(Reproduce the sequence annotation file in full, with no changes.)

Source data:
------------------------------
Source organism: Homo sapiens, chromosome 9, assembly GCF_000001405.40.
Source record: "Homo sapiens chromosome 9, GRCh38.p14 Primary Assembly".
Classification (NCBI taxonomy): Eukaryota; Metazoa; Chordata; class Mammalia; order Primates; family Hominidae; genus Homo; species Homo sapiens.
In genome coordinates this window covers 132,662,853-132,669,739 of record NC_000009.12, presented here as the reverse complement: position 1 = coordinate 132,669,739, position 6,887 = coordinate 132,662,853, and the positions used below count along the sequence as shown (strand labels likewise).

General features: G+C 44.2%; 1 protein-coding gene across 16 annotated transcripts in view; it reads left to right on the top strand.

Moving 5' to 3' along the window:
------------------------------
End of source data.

Source organism: Homo sapiens, chromosome 9, assembly GCF_000001405.40.
Source record: "Homo sapiens chromosome 9, GRCh38.p14 Primary Assembly".
Classification (NCBI taxonomy): Eukaryota; Metazoa; Chordata; class Mammalia; order Primates; family Hominidae; genus Homo; species Homo sapiens.
In genome coordinates this window covers 132,662,853-132,669,739 of record NC_000009.12, presented here as the reverse complement: position 1 = coordinate 132,669,739, position 6,887 = coordinate 132,662,853, and the positions used below count along the sequence as shown (strand labels likewise).

General features: G+C 44.2%; 1 protein-coding gene across 16 annotated transcripts in view; it reads left to right on the top strand.

Moving 5' to 3' along the window: